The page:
CHARLESTON, W.Va. — About 25 family members and friends of the 29 miners who died in the 2010 explosion at the Upper Big Branch mine called for “justice” Wednesday in an event outside the federal court house in Charleston.
Several coal officials have gone to jail in connection to the explosion, and there have been cash settlements in the wake of the disaster.
That’s not how many of those who gathered outside the courthouse defined justice.
“Justice to Don Blankenship? I think he needs to be doing prison time for what he did to these miners,” said Pam Napper, mother of UBB mine victim Joshua Napper.
The friends and family members called for the rally in response to a film Blankenship recently funded to tell “what really happened” at the mine. Blankenship was head of Massey Energy at the time of the disaster.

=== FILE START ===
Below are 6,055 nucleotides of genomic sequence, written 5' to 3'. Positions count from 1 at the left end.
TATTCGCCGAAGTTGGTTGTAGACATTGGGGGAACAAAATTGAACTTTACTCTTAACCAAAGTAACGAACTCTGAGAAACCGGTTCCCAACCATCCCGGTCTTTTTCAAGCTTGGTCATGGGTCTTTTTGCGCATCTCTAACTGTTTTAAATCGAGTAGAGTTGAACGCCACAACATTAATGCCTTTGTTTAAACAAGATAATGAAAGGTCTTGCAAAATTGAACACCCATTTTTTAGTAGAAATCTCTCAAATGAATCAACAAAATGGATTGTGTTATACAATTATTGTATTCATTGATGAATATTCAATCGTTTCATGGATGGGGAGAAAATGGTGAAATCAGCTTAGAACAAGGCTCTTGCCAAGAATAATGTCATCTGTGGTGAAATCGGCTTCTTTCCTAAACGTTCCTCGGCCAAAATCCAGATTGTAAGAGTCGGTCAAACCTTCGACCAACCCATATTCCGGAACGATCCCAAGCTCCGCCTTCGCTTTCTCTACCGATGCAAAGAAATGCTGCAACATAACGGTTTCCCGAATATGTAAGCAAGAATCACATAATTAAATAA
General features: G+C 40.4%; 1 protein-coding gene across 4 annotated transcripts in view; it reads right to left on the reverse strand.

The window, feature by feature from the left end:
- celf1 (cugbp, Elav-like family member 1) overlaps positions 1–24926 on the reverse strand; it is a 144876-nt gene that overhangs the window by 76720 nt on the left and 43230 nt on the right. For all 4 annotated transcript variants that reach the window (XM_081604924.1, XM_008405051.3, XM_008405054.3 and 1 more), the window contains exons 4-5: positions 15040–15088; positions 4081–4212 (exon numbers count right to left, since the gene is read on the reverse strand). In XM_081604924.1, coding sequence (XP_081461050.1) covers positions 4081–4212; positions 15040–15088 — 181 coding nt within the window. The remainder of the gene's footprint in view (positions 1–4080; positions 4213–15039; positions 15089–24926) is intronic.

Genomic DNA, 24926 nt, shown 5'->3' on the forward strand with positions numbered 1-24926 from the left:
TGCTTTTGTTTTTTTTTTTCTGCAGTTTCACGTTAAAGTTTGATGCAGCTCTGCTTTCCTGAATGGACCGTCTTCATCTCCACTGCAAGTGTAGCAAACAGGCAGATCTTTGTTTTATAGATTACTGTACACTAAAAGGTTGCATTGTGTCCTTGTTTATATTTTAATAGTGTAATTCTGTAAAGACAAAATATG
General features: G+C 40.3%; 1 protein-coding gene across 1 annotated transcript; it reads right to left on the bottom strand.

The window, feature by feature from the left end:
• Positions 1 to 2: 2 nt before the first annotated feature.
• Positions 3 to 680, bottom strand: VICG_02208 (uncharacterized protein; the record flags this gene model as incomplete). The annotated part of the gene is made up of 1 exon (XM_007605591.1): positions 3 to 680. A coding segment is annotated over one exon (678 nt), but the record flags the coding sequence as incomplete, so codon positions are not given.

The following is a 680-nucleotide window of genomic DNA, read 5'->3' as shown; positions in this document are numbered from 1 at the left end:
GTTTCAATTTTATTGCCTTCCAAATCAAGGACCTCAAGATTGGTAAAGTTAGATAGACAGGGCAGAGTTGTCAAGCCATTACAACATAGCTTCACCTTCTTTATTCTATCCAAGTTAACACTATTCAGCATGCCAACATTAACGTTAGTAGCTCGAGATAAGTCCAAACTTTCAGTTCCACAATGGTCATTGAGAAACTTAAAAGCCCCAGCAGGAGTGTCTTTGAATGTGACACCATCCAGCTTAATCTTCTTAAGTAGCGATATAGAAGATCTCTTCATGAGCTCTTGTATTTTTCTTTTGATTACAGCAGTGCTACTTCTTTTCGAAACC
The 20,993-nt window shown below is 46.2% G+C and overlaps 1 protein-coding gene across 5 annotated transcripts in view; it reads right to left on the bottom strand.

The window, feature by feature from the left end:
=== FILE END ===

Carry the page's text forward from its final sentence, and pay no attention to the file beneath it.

A representative from McCoy Coal Group, the new company Blankenship owns, said Blankenship had to cancel an interview previously scheduled for Wednesday with the Daily Mail.
Blankenship’s film asserts that a massive buildup of natural gas, combined with an inferior ventilation system forced on the company by the federal Mine Safety and Health Administration, led to the explosion. Massey energy once claimed the blast was an “act of God.”
Three separate reports — one from MSHA, one from the state, and another from a team of private investigators led by Clinton-era coal official J. Davitt McAteer and the United Mine Workers — all found Massey’s negligence played a role in the disaster…